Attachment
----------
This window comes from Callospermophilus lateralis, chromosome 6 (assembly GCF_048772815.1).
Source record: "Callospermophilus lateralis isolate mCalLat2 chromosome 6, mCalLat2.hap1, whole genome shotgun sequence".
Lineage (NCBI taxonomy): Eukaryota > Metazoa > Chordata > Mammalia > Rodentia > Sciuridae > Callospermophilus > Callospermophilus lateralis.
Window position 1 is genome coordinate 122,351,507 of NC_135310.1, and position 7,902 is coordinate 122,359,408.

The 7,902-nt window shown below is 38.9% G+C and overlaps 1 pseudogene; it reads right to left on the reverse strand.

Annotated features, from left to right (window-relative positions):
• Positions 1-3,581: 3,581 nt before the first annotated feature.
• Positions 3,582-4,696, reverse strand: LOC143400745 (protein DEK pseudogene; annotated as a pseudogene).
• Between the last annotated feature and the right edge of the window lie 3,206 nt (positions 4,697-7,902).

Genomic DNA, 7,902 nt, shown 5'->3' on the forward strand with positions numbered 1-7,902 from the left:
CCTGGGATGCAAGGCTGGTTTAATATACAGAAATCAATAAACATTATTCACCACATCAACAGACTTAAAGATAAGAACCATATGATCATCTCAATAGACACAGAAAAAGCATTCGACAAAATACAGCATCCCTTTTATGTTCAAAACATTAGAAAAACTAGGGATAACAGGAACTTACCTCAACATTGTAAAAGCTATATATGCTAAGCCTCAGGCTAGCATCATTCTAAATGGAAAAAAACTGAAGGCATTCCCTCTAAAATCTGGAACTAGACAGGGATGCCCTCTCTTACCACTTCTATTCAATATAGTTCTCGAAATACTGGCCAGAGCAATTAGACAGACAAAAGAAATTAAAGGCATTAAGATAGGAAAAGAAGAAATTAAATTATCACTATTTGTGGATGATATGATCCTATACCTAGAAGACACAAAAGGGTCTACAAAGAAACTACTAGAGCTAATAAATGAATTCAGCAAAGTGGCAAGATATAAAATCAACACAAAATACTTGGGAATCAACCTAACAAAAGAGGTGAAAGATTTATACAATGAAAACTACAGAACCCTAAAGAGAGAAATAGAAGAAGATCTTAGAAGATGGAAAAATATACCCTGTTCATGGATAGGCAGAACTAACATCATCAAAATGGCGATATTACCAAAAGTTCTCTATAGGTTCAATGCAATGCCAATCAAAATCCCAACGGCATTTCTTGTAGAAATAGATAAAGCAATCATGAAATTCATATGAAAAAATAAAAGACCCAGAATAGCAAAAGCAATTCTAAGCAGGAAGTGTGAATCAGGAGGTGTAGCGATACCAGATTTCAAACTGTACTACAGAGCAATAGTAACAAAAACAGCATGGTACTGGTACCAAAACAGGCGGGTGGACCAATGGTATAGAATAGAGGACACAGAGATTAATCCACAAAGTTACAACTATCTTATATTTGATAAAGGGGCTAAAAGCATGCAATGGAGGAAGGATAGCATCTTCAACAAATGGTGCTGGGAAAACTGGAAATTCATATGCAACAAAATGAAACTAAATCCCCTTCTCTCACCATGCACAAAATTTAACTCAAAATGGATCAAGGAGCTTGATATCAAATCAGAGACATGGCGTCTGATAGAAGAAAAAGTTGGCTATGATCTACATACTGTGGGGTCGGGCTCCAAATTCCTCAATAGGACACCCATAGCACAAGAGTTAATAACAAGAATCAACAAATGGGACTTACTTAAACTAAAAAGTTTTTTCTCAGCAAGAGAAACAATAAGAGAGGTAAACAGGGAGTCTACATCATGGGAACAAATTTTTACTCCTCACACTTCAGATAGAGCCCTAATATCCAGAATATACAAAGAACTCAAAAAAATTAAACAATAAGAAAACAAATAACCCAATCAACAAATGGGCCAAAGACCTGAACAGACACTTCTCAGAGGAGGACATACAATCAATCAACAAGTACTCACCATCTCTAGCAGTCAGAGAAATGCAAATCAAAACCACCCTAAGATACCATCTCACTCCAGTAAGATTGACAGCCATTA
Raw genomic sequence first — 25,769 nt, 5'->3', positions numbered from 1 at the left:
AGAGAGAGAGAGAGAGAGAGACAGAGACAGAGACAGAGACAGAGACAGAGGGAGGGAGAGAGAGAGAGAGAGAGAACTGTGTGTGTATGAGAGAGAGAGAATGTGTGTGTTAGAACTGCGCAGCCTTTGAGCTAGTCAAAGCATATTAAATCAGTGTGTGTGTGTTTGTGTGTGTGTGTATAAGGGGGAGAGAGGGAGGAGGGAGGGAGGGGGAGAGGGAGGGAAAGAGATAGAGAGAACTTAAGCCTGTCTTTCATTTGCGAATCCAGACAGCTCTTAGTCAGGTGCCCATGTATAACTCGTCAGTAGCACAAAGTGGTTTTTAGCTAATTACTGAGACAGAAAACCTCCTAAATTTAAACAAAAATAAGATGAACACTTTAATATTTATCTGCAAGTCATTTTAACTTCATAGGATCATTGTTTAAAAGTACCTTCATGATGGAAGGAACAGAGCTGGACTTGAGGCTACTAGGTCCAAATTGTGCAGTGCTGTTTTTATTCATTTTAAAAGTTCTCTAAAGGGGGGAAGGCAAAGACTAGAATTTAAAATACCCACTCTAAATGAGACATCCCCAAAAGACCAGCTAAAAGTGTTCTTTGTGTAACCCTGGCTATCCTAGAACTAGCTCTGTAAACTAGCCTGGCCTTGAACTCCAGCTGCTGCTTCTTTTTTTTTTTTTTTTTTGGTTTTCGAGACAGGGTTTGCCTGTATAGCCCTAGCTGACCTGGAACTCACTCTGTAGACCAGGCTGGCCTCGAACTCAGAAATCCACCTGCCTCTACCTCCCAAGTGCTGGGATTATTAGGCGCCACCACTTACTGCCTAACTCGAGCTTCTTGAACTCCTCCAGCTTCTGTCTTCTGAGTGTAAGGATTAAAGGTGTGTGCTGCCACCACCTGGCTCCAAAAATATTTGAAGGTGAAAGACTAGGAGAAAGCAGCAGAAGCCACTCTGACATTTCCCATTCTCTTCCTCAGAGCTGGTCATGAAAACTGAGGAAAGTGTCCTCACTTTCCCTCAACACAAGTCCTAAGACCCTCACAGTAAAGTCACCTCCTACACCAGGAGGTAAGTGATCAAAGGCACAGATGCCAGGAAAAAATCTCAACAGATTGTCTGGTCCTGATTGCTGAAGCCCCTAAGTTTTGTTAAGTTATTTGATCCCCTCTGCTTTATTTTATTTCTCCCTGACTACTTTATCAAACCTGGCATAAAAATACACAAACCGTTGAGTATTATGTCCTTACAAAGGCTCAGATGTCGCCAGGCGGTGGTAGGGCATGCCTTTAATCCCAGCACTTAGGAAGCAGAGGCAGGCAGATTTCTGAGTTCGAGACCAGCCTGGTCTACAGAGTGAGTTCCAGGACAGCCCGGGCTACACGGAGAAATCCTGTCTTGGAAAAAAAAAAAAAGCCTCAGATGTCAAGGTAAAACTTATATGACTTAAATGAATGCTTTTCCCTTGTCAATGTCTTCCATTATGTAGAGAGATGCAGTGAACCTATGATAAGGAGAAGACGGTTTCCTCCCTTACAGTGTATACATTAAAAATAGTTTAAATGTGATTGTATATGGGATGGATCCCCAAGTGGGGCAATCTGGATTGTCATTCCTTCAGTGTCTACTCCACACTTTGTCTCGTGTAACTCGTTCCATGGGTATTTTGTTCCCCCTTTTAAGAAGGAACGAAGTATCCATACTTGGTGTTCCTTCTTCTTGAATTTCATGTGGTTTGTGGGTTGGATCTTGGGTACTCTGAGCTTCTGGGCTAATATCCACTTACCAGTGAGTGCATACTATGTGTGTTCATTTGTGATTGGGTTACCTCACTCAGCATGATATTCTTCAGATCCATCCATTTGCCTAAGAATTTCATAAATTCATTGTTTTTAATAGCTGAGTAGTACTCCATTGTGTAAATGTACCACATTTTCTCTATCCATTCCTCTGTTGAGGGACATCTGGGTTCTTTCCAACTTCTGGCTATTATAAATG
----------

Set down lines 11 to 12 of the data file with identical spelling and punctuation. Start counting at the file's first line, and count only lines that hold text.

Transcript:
CCTGGGATGCAAGGCTGGTTTAATATACAGAAATCAATAAACATTATTCACCACATCAACAGACTTAAAGATAAGAACCATATGATCATCTCAATAGACACAGAAAAAGCATTCGACAAAATACAGCATCCCTTTTATGTTCAAAACATTAGAAAAACTAGGGATAACAGGAACTTACCTCAACATTGTAAAAGCTATATATGCTAAGCCTCAGGCTAGCATCATTCTAAATGGAAAAAAACTGAAGGCATTCCCTCTAAAATCTGGAACTAGACAGGGATGCCCTCTCTTACCACTTCTATTCAATATAGTTCTCGAAATACTGGCCAGAGCAATTAGACAGACAAAAGAAATTAAAGGCATTAAGATAGGAAAAGAAGAAATTAAATTATCACTATTTGTGGATGATATGATCCTATACCTAGAAGACACAAAAGGGTCTACAAAGAAACTACTAGAGCTAATAAATGAATTCAGCAAAGTGGCAAGATATAAAATCAACACAAAATACTTGGGAATCAACCTAACAAAAGAGGTGAAAGATTTATACAATGAAAACTACAGAACCCTAAAGAGAGAAATAGAAGAAGATCTTAGAAGATGGAAAAATATACCCTGTTCATGGATAGGCAGAACTAACATCATCAAAATGGCGATATTACCAAAAGTTCTCTATAGGTTCAATGCAATGCCAATCAAAATCCCAACGGCATTTCTTGTAGAAATAGATAAAGCAATCATGAAATTCATATGAAAAAATAAAAGACCCAGAATAGCAAAAGCAATTCTAAGCAGGAAGTGTGAATCAGGAGGTGTAGCGATACCAGATTTCAAACTGTACTACAGAGCAATAGTAACAAAAACAGCATGGTACTGGTACCAAAACAGGCGGGTGGACCAATGGTATAGAATAGAGGACACAGAGATTAATCCACAAAGTTACAACTATCTTATATTTGATAAAGGGGCTAAAAGCATGCAATGGAGGAAGGATAGCATCTTCAACAAATGGTGCTGGGAAAACTGGAAATTCATATGCAACAAAATGAAACTAAATCCCCTTCTCTCACCATGCACAAAATTTAACTCAAAATGGATCAAGGAGCTTGATATCAAATCAGAGACATGGCGTCTGATAGAAGAAAAAGTTGGCTATGATCTACATACTGTGGGGTCGGGCTCCAAATTCCTCAATAGGACACCCATAGCACAAGAGTTAATAACAAGAATCAACAAATGGGACTTACTTAAACTAAAAAGTTTTTTCTCAGCAAGAGAAACAATAAGAGAGGTAAACAGGGAGTCTACATCATGGGAACAAATTTTTACTCCTCACACTTCAGATAGAGCCCTAATATCCAGAATATACAAAGAACTCAAAAAAATTAAACAATAAGAAAACAAATAACCCAATCAACAAATGGGCCAAAGACCTGAACAGACACTTCTCAGAGGAGGACATACAATCAATCAACAAGTACTCACCATCTCTAGCAGTCAGAGAAATGCAAATCAAAACCACCCTAAGATACCATCTCACTCCAGTAAGATTGACAGCCATTA
Raw genomic sequence first — 25,769 nt, 5'->3', positions numbered from 1 at the left: